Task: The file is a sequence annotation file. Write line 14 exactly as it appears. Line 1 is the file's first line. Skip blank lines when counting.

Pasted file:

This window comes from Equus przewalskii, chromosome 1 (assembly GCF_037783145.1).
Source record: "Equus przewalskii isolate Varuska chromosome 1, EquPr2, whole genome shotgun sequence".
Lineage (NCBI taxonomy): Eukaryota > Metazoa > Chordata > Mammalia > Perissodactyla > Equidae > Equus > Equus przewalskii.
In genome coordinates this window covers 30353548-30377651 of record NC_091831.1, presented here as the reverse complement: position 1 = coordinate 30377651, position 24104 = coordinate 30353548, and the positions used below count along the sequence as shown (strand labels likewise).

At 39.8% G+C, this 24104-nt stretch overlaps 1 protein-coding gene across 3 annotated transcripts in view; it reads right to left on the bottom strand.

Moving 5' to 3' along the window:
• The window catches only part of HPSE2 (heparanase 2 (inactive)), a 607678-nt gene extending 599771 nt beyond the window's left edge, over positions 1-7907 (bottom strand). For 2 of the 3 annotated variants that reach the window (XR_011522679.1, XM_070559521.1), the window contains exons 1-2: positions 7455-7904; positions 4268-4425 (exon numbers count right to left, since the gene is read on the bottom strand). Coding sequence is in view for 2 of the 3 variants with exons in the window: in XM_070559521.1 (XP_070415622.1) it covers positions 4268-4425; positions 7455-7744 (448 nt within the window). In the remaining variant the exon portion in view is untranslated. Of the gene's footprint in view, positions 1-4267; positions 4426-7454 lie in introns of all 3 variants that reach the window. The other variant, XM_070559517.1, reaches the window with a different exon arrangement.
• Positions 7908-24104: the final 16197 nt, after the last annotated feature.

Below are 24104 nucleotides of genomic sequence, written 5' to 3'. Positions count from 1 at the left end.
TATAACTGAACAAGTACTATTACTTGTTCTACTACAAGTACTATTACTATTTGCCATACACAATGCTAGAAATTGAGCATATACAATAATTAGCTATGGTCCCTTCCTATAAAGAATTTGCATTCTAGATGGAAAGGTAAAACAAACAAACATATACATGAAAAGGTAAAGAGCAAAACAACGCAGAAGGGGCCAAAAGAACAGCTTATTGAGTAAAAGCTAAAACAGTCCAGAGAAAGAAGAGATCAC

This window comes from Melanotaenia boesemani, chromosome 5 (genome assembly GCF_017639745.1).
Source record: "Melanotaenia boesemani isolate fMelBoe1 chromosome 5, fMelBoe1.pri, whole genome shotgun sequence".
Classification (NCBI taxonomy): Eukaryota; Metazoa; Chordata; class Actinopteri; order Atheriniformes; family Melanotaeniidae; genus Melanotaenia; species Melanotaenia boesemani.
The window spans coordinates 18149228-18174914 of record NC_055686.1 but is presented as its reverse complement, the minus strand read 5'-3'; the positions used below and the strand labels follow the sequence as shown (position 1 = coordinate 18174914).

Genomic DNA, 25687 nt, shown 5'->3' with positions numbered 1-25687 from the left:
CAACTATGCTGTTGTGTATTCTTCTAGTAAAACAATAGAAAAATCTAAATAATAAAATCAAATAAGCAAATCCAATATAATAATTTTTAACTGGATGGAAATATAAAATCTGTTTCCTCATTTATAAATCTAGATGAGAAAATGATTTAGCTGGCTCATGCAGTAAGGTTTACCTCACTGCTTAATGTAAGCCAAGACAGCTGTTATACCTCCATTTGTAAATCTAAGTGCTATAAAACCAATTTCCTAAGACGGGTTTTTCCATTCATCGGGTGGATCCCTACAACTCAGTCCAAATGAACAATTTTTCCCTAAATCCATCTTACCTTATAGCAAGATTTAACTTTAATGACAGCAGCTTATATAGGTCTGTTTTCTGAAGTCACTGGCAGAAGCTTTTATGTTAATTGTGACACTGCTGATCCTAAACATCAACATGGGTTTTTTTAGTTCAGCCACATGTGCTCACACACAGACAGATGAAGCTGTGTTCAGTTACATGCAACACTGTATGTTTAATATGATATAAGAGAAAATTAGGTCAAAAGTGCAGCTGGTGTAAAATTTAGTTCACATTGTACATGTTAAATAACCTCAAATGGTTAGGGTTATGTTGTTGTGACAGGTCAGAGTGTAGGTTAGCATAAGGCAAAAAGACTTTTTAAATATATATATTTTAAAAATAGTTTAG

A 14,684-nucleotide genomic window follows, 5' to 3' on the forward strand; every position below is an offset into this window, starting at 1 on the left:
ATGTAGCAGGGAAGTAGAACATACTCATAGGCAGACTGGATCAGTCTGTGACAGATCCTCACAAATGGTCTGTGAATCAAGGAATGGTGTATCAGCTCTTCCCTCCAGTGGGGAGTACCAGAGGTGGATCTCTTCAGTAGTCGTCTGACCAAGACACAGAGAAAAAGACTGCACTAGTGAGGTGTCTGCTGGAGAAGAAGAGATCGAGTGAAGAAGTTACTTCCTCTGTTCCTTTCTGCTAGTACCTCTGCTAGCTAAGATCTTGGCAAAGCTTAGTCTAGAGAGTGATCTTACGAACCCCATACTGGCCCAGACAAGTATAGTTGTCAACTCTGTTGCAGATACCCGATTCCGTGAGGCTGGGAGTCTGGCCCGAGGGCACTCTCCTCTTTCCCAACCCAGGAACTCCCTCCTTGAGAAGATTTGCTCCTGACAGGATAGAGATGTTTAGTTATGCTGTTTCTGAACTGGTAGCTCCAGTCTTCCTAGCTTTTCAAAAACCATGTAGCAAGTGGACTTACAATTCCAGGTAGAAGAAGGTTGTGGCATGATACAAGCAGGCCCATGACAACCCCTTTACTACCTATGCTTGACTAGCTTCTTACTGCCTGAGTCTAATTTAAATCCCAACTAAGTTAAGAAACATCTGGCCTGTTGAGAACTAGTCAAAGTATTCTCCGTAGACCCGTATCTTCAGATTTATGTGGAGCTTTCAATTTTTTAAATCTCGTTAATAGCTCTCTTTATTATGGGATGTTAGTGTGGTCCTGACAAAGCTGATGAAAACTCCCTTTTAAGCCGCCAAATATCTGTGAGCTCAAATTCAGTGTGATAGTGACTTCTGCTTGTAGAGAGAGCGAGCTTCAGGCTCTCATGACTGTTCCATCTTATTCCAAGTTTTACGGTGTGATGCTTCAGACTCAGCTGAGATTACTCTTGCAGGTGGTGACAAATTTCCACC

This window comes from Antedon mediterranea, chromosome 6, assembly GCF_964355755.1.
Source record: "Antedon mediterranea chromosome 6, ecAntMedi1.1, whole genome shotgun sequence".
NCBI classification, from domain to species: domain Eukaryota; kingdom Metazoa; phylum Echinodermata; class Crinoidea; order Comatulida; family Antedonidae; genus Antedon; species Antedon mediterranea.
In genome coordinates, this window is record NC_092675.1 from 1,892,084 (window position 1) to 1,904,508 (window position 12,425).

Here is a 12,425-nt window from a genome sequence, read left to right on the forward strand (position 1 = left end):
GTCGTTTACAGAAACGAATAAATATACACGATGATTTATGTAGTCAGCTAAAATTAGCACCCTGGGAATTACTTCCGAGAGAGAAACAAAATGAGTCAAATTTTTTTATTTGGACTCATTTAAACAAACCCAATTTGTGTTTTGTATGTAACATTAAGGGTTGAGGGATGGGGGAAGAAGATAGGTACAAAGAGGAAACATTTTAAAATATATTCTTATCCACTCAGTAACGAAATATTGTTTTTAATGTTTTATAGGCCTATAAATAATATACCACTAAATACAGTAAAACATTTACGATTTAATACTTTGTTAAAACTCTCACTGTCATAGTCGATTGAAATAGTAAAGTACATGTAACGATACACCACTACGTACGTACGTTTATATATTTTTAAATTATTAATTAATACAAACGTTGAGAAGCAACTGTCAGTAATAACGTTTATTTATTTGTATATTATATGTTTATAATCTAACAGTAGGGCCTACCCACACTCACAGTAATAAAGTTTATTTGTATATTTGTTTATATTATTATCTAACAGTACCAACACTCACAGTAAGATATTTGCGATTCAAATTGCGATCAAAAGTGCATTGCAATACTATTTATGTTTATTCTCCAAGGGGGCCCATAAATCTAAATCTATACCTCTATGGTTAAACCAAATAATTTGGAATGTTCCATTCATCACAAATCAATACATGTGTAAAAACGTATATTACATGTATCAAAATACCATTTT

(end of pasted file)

The window spans coordinates 18149228-18174914 of record NC_055686.1 but is presented as its reverse complement, the minus strand read 5'-3'; the positions used below and the strand labels follow the sequence as shown (position 1 = coordinate 18174914).